AYER -- The Nashoba Valley Unlimited Baseball League all started with an idea brought forth by league director Kerry Bremer's daughter. Athletes with special needs often had a hard time competing at the high level expected in the local leagues, so Bremer decided to create a non-judgmental, pressure free, safe environment for local kids with special needs to fall in love with the game of baseball. In partnership with the Ayer youth baseball and softball league, Nashoba Valley Unlimited started in 2009 with 15 kids and has since grown to more than 40 participants from the surrounding towns.

"The Ayer Parks and Rec and youth baseball/softball league are our biggest supporters," Bremer said. "it is a very unique program in the fact that it is supported by the local Parks and Recreation department. My daughter, who was 11 at the time, saw a league like this on the television show 'Extreme Makeover Home Edition it was a Miracle League a family was helping out in Florida. We started to help out at the Miracle League in Acton, but we soon decided what's stopping us from creating one in Ayer."

Bremer's daughter, Kristen, wrote a letter to Ayer Parks and Recreation director Jeff Thomas and he instantly fell in love with the idea.

"We met with him on the bleachers and he gave us a 100 percent support in going forward with her idea from day one," Bremer said. "A lot of these players and coaches would not otherwise have experience with kids who have special needs. These coaches were one after another come with their team, and they walked away getting the most out of it. It was just awesome to see that."

No, the league does not keep score, but that is because everyone is w inner of something more than a game -- self confidence. Some players with learning disabilities use the Nashoba Valley Unlimited league as a springboard into average town sports programs like Ayer youth baseball/softball.

"The greatest thing is when a parent of a younger kid says their child won;t be back next season because the program gave them the confidence they needed to succeed in the town program," Bremer said. "I could not be any happier hearing that, because without this league, they might not have had the courage to play in the traditional town leagues."

Nashoba Valley Unlimited uses a buddy system to assist players with varying special needs, but unlike similar programs, the league does not have dedicated buddies. Instead, Nashoba Valley unlimited brings in different groups of teams each week to Pirone Park to help out with the league. Buddies range in age from 4-to-18-years-old and also includes coaches.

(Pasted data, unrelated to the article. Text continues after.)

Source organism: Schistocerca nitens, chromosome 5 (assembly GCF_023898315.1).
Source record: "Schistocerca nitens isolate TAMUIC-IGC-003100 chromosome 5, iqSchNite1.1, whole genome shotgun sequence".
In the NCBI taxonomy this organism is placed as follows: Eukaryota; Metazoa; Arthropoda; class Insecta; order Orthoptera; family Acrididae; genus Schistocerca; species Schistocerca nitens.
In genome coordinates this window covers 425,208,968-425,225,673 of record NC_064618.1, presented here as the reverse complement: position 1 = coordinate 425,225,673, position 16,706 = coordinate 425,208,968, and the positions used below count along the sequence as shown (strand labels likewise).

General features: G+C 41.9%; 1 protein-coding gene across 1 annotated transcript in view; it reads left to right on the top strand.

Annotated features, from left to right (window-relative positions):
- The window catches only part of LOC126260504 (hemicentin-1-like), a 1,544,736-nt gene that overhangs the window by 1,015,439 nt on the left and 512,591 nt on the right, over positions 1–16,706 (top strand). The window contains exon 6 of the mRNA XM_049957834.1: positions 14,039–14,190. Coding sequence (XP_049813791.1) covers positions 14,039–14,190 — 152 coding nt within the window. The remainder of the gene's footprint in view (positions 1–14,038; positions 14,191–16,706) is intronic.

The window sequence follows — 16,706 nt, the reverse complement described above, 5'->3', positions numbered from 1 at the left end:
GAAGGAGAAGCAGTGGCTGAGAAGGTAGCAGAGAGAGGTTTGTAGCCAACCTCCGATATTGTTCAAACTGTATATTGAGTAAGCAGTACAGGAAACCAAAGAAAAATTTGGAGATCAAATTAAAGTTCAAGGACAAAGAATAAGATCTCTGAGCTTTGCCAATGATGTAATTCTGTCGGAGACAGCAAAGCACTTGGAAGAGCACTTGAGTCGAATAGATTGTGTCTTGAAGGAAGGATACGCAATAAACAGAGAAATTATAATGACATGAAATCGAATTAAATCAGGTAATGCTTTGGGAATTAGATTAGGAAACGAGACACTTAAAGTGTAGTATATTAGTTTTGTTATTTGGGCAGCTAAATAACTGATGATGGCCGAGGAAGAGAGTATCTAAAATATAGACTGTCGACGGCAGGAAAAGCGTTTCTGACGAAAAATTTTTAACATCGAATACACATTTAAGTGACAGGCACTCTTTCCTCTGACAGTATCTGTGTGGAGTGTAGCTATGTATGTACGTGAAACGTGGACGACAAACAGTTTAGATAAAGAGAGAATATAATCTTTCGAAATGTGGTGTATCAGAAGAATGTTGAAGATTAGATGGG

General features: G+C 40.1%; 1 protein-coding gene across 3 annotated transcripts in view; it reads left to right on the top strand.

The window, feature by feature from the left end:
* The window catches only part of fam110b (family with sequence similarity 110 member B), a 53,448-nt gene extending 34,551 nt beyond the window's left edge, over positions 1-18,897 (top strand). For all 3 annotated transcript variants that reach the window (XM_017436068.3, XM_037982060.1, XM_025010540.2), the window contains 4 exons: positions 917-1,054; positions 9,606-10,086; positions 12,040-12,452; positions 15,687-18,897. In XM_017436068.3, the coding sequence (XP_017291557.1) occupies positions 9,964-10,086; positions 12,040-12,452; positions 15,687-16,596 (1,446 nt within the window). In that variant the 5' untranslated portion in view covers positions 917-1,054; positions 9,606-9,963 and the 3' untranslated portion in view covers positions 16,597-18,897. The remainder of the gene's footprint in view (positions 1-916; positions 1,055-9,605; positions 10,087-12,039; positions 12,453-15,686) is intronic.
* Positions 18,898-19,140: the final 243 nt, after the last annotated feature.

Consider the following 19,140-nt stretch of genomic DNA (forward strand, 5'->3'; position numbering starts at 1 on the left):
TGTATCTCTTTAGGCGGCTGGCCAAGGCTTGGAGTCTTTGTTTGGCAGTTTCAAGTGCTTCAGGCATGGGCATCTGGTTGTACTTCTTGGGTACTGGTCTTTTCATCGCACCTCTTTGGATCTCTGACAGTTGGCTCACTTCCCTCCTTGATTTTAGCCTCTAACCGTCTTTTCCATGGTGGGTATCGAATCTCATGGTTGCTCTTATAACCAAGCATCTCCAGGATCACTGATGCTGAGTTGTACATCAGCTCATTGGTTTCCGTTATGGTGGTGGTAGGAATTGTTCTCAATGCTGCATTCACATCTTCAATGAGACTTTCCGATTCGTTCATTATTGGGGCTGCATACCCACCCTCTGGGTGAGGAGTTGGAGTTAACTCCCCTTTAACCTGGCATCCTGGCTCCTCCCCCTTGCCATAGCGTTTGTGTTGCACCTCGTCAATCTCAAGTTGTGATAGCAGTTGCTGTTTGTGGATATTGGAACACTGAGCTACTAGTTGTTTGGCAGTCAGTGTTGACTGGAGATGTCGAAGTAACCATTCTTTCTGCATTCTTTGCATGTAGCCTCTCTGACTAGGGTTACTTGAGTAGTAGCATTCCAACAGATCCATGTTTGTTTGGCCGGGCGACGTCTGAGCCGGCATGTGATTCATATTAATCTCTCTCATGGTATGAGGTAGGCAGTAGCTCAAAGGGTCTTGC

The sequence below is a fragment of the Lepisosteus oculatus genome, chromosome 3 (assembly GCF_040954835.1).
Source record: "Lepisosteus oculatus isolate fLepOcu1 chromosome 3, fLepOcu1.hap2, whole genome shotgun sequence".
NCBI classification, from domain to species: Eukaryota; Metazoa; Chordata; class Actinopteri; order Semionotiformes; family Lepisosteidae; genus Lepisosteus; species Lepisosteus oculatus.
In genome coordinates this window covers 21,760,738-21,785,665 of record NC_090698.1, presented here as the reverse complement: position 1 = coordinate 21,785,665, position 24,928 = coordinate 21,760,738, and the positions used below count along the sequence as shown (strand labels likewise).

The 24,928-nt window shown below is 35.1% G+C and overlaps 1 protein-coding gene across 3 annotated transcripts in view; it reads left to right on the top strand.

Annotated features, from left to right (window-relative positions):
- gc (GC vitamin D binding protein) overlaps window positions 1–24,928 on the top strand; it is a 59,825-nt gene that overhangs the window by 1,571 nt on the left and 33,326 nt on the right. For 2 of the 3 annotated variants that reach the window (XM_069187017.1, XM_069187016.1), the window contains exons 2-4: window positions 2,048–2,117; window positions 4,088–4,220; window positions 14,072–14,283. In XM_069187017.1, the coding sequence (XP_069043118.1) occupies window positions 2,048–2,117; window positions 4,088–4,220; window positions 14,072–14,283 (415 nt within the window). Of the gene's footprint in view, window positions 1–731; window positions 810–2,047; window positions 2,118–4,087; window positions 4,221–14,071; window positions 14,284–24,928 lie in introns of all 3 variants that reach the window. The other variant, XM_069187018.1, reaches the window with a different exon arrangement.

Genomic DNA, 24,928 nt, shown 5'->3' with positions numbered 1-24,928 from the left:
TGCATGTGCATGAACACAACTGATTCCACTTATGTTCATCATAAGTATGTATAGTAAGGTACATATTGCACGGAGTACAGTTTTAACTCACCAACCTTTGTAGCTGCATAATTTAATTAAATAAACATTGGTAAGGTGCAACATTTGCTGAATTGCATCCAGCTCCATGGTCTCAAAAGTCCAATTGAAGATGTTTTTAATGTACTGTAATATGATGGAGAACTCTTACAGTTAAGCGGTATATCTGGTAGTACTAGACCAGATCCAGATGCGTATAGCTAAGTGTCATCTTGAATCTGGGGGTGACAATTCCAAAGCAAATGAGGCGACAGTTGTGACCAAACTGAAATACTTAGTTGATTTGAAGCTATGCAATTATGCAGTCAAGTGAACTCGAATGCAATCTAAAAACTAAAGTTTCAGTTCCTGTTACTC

The league is completely free and open to any one with special needs, who loves baseball. Jerseys and equipment are provided at no cost to the players, due to donations from area businesses. The league draws ballplayers from Ayer, Shirley, Harvard, Groton, Pepperell and Townsend.

Kathy Dutton, of Ayer, is the mother of the first player to sign up for the Nashoba Valley Unlimited baseball team five years ago. Dutton's son, Nick, a student at Page Hilltop Elementary, brought home a Nashoba Valley Unlimited registration for. Kathy Dutton without hesitation called up Bremer and enrolled her son into the then fledgling program.

"I called immediately because Nick absolutely loves baseball," Kathy Dutton said. "Our experience with the league has been fabulous. Every week he is asking to go play with his new friends ... he just loves it. Watching the community come together for something like this brings tears to my eyes every week.

Nick now has friends that are in high school, and they all refer to him as 'Lil Papi.' "

Dan Sheriff, of Ayer, is the father of a fourth-grade girl who is completely blind in both eyes, but Ava Sheriff does not let that get in the way of her love for sports.

"Out of everyone in my family, I always thought Ava would be the athlete," Sheriff said. "This is Ava's first year in unlimited baseball, but we did basketball this past winter. I never thought she would ever be able to play a sport because here I am thinking my daughter is blind. 

"The kids were great helping the players and didn't hold anyone back. These kids were able to feel that they were a part of something. This was a wonderful experience for my daughter because she went blind two-years-ago. We got to see how fast she could really run."

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